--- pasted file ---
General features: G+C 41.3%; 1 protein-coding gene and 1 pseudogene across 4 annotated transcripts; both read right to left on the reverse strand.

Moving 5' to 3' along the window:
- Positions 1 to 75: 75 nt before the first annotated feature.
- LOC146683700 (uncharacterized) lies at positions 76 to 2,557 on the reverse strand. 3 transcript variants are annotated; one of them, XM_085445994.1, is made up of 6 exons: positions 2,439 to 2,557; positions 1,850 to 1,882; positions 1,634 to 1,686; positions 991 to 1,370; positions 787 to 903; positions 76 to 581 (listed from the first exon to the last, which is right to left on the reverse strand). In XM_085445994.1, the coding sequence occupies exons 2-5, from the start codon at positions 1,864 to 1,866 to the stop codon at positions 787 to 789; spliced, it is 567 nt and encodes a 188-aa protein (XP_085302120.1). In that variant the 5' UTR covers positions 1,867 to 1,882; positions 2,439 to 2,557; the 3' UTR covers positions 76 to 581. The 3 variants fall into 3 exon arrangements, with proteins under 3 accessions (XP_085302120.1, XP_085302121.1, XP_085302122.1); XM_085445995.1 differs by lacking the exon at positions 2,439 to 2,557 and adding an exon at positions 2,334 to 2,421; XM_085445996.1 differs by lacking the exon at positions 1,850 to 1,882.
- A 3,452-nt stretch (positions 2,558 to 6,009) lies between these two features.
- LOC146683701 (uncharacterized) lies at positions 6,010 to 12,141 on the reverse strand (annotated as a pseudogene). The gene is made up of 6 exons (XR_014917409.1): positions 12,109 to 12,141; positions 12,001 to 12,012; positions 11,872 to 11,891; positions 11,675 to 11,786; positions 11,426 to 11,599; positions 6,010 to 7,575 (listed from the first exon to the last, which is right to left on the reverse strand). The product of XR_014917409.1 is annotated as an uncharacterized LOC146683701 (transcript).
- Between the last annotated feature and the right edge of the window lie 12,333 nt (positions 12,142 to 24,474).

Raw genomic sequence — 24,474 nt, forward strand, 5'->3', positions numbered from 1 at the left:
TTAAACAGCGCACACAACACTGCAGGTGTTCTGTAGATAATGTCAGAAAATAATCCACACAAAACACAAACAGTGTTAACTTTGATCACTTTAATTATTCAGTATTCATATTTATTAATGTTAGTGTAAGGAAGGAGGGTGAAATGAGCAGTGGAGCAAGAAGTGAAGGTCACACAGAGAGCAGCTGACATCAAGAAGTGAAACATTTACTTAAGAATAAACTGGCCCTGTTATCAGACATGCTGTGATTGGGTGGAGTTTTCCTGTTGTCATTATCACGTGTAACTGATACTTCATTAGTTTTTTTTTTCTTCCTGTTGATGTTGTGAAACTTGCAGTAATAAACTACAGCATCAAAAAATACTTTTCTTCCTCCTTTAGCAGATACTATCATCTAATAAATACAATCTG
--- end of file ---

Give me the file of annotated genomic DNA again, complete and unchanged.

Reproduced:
General features: G+C 41.3%; 1 protein-coding gene and 1 pseudogene across 4 annotated transcripts; both read right to left on the reverse strand.

Moving 5' to 3' along the window:
- Positions 1 to 75: 75 nt before the first annotated feature.
- LOC146683700 (uncharacterized) lies at positions 76 to 2,557 on the reverse strand. 3 transcript variants are annotated; one of them, XM_085445994.1, is made up of 6 exons: positions 2,439 to 2,557; positions 1,850 to 1,882; positions 1,634 to 1,686; positions 991 to 1,370; positions 787 to 903; positions 76 to 581 (listed from the first exon to the last, which is right to left on the reverse strand). In XM_085445994.1, the coding sequence occupies exons 2-5, from the start codon at positions 1,864 to 1,866 to the stop codon at positions 787 to 789; spliced, it is 567 nt and encodes a 188-aa protein (XP_085302120.1). In that variant the 5' UTR covers positions 1,867 to 1,882; positions 2,439 to 2,557; the 3' UTR covers positions 76 to 581. The 3 variants fall into 3 exon arrangements, with proteins under 3 accessions (XP_085302120.1, XP_085302121.1, XP_085302122.1); XM_085445995.1 differs by lacking the exon at positions 2,439 to 2,557 and adding an exon at positions 2,334 to 2,421; XM_085445996.1 differs by lacking the exon at positions 1,850 to 1,882.
- A 3,452-nt stretch (positions 2,558 to 6,009) lies between these two features.
- LOC146683701 (uncharacterized) lies at positions 6,010 to 12,141 on the reverse strand (annotated as a pseudogene). The gene is made up of 6 exons (XR_014917409.1): positions 12,109 to 12,141; positions 12,001 to 12,012; positions 11,872 to 11,891; positions 11,675 to 11,786; positions 11,426 to 11,599; positions 6,010 to 7,575 (listed from the first exon to the last, which is right to left on the reverse strand). The product of XR_014917409.1 is annotated as an uncharacterized LOC146683701 (transcript).
- Between the last annotated feature and the right edge of the window lie 12,333 nt (positions 12,142 to 24,474).

Raw genomic sequence — 24,474 nt, forward strand, 5'->3', positions numbered from 1 at the left:
TTAAACAGCGCACACAACACTGCAGGTGTTCTGTAGATAATGTCAGAAAATAATCCACACAAAACACAAACAGTGTTAACTTTGATCACTTTAATTATTCAGTATTCATATTTATTAATGTTAGTGTAAGGAAGGAGGGTGAAATGAGCAGTGGAGCAAGAAGTGAAGGTCACACAGAGAGCAGCTGACATCAAGAAGTGAAACATTTACTTAAGAATAAACTGGCCCTGTTATCAGACATGCTGTGATTGGGTGGAGTTTTCCTGTTGTCATTATCACGTGTAACTGATACTTCATTAGTTTTTTTTTTCTTCCTGTTGATGTTGTGAAACTTGCAGTAATAAACTACAGCATCAAAAAATACTTTTCTTCCTCCTTTAGCAGATACTATCATCTAATAAATACAATCTG